Do OSHA’s regulations and standards apply to the home office? Are there any other federal laws employers need to consider when employees work from home?
The Department of Labor’s Occupational Safety and Health Administration (OSHA) does not have any regulations regarding telework in home offices. The agency issued a directive in February 2000 stating that the agency will not conduct inspections of employees’ home offices, will not hold employers liable for employees’ home offices, and does not expect employers to inspect the home offices of their employees.
If OSHA receives a complaint about a home office, the complainant will be advised of OSHA’s policy. If an employee makes a specific request, OSHA may informally let employers know of complaints about home office conditions, but will not follow-up with the employer or employee.
Employers who are required to keep records of work-related injuries and illnesses will continue to be responsible for keeping such records for injuries and illnesses occurring in a home office.
The Fair Labor Standards Act (FLSA) and its implementing regulations do not prevent employers from implementing telework or other flexible work arrangements allowing employees to work from home. Employers would still be required to maintain an accurate record of hours worked for all employees, including those participating in telework or other flexible work arrangements; and to pay no less than the minimum wage for all hours worked and to pay at least one and one-half times the employee’s regular rate of pay for all hours worked over 40 in a workweek to nonexempt employees.
Employers are encouraged to work with their employees to establish hours of work for employees who telework and a mechanism for recording each teleworking employee’s hours of work. Nonexempt employees must receive the required minimum wage and overtime pay free and clear. This means that when a covered employee is required to provide the tools and equipment (e.g., computer, Internet connection, facsimile machine, etc.) needed for telework, the cost of providing the tools and equipment may not reduce the employee’s pay below that required by the FLSA.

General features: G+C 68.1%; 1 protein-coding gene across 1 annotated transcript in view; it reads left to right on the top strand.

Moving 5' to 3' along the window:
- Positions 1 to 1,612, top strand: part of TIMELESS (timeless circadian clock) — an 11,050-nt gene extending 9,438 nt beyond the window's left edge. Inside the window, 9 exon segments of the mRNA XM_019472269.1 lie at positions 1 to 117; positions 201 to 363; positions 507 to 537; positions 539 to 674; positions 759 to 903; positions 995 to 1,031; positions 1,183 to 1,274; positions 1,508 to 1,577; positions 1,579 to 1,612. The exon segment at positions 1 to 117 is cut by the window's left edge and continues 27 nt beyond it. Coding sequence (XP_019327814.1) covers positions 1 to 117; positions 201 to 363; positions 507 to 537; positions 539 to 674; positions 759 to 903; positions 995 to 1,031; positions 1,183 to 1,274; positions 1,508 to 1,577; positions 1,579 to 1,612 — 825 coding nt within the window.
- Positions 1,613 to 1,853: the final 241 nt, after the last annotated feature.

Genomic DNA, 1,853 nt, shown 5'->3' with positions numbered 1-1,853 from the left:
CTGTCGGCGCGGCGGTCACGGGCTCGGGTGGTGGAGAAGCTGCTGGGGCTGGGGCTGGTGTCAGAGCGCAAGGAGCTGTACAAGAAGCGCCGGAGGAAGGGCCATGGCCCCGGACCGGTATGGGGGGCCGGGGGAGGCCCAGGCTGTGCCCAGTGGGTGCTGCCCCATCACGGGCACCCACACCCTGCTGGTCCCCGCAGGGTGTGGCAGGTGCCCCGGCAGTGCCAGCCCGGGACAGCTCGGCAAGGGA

Under the Americans with Disabilities Act (ADA), telework could be a reasonable accommodation the employer would need to provide to a qualified individual with a disability, barring any undue hardship. However, an employer may instead offer alternative accommodations as long as they would be effective.
In light of OSHA’s new reporting and recordkeeping regulations that went into effect on January 1, 2017, are we still required to post the OSHA Form 300A in February?
Yes. You’re not alone in your confusion. While the new regulations did modify certain provisions of 29 CFR Part 1904 (§ 1904.35 – Employee involvement, § 1904.36 – Prohibition against discrimination, § 1904.41 – electronic submission of injury and illness records to OSHA), they did not affect employers’ posting obligations under 29 CFR § 1904.32. Covered employers must still display the OSHA Form 300A, Summary of Work-Related Injuries and Illnesses from February 1 to April 30 in a common area where notices to employees are usually posted.
The new Occupational Safety and Health Administration (OSHA) electronic recordkeeping requirement became effective January 1, 2017 and requires that covered employers must submit injury and illness data to OSHA annually. The annual electronic reporting requirements apply to three categories of employers:
- Large employers (i.e., establishments with 250 or more employees that are not exempt from OSHA’s recordkeeping rules).
- “High risk” employers (i.e., establishments with 20 – 249 employees in certain “high-risk” industries (see Chart of OSHA’s “High Risk” Industries for Electronic Reporting for a list of “high-risk” industries covered by the new rule).
- Any other employers from which OSHA makes a written request for data.
The new reporting requirements will be phased in over the next two years.
For additional information, see OSHA’s webpage on the new regulations.
Can you provide us with a sample post-accident drug test policy based on OSHA’s final rule that became effective on August 1, 2016?
We do not recommend or provide a sample post-accident drug test policy. These types of blanket post-accident drug screening policies are problematic under the federal Occupational Safety and Health Administration’s (OSHA’s) new recordkeeping rule because of the strengthened prohibitions against employer retaliation. The final rule does not prohibit drug testing of employees; it only prohibits employers from using drug testing, or the threat of drug testing, as a form of retaliation against employees who report injuries or illnesses. If an employer conducts drug testing to comply with the requirements of a state or federal law or regulation, the employer’s motive would not be retaliatory, and the rule does not prohibit such testing.
If your company currently has a post-accident testing policy, a best practice is to look at strengthening the pre-employment, random, and/or reasonable suspicion drug testing requirements (per state law and with legal counsel) while relaxing any post-accident testing by limiting it to safety sensitive positions or accidents where it is clear that impairment could cause or contribute to an accident. This will help continue to protect the company as well as worker safety, while protecting an employee’s rights to be free of retaliation for filing a workers’ compensation injury claim.